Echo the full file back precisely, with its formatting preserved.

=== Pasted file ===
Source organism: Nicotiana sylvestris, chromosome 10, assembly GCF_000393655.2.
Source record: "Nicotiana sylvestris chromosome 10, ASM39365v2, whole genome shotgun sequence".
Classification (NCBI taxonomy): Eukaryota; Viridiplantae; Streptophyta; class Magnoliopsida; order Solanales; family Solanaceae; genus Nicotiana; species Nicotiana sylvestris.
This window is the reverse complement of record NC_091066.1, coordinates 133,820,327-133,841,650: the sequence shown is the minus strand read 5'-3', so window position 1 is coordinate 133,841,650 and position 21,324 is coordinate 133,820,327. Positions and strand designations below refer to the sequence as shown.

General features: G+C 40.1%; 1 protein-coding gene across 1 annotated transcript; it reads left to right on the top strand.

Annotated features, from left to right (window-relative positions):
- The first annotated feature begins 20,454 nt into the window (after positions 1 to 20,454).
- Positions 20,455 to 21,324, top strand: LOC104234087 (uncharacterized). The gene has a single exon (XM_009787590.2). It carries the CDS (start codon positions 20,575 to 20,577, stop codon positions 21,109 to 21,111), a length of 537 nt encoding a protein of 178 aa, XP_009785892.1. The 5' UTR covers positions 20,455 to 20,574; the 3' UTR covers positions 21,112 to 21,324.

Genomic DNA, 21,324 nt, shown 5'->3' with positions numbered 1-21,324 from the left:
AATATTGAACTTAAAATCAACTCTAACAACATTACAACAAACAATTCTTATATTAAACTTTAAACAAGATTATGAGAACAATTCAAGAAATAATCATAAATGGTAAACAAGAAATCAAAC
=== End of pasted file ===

Source organism: Nicotiana sylvestris, chromosome 10, assembly GCF_000393655.2.
Source record: "Nicotiana sylvestris chromosome 10, ASM39365v2, whole genome shotgun sequence".
Classification (NCBI taxonomy): Eukaryota; Viridiplantae; Streptophyta; class Magnoliopsida; order Solanales; family Solanaceae; genus Nicotiana; species Nicotiana sylvestris.
This window is the reverse complement of record NC_091066.1, coordinates 133,820,327-133,841,650: the sequence shown is the minus strand read 5'-3', so window position 1 is coordinate 133,841,650 and position 21,324 is coordinate 133,820,327. Positions and strand designations below refer to the sequence as shown.

General features: G+C 40.1%; 1 protein-coding gene across 1 annotated transcript; it reads left to right on the top strand.

Annotated features, from left to right (window-relative positions):
- The first annotated feature begins 20,454 nt into the window (after positions 1 to 20,454).
- Positions 20,455 to 21,324, top strand: LOC104234087 (uncharacterized). The gene has a single exon (XM_009787590.2). It carries the CDS (start codon positions 20,575 to 20,577, stop codon positions 21,109 to 21,111), a length of 537 nt encoding a protein of 178 aa, XP_009785892.1. The 5' UTR covers positions 20,455 to 20,574; the 3' UTR covers positions 21,112 to 21,324.

Genomic DNA, 21,324 nt, shown 5'->3' with positions numbered 1-21,324 from the left:
AATATTGAACTTAAAATCAACTCTAACAACATTACAACAAACAATTCTTATATTAAACTTTAAACAAGATTATGAGAACAATTCAAGAAATAATCATAAATGGTAAACAAGAAATCAAAC